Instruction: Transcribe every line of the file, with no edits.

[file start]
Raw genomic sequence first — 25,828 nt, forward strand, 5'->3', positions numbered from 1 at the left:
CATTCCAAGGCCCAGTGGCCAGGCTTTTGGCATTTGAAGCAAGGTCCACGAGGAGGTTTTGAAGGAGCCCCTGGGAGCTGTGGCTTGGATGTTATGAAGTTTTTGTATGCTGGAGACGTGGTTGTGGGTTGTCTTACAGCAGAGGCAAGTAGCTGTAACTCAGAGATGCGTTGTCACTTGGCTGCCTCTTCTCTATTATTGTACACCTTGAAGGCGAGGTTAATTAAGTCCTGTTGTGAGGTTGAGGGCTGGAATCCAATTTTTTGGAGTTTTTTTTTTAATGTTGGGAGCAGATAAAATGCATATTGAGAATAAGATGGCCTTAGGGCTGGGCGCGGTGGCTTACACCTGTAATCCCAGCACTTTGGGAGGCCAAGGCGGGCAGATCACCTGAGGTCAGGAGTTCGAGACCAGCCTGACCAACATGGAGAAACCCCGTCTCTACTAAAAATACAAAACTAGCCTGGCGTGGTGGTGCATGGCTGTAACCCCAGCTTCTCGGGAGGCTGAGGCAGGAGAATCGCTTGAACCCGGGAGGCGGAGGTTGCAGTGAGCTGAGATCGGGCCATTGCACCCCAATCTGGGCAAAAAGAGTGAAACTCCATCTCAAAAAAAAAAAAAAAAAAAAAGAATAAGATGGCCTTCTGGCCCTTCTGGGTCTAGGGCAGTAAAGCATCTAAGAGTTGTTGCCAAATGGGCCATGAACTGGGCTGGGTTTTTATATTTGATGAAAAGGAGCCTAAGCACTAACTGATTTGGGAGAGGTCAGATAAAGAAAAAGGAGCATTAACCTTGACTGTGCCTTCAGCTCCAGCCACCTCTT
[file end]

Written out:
Raw genomic sequence first — 25,828 nt, forward strand, 5'->3', positions numbered from 1 at the left:
CATTCCAAGGCCCAGTGGCCAGGCTTTTGGCATTTGAAGCAAGGTCCACGAGGAGGTTTTGAAGGAGCCCCTGGGAGCTGTGGCTTGGATGTTATGAAGTTTTTGTATGCTGGAGACGTGGTTGTGGGTTGTCTTACAGCAGAGGCAAGTAGCTGTAACTCAGAGATGCGTTGTCACTTGGCTGCCTCTTCTCTATTATTGTACACCTTGAAGGCGAGGTTAATTAAGTCCTGTTGTGAGGTTGAGGGCTGGAATCCAATTTTTTGGAGTTTTTTTTTTAATGTTGGGAGCAGATAAAATGCATATTGAGAATAAGATGGCCTTAGGGCTGGGCGCGGTGGCTTACACCTGTAATCCCAGCACTTTGGGAGGCCAAGGCGGGCAGATCACCTGAGGTCAGGAGTTCGAGACCAGCCTGACCAACATGGAGAAACCCCGTCTCTACTAAAAATACAAAACTAGCCTGGCGTGGTGGTGCATGGCTGTAACCCCAGCTTCTCGGGAGGCTGAGGCAGGAGAATCGCTTGAACCCGGGAGGCGGAGGTTGCAGTGAGCTGAGATCGGGCCATTGCACCCCAATCTGGGCAAAAAGAGTGAAACTCCATCTCAAAAAAAAAAAAAAAAAAAAAGAATAAGATGGCCTTCTGGCCCTTCTGGGTCTAGGGCAGTAAAGCATCTAAGAGTTGTTGCCAAATGGGCCATGAACTGGGCTGGGTTTTTATATTTGATGAAAAGGAGCCTAAGCACTAACTGATTTGGGAGAGGTCAGATAAAGAAAAAGGAGCATTAACCTTGACTGTGCCTTCAGCTCCAGCCACCTCTT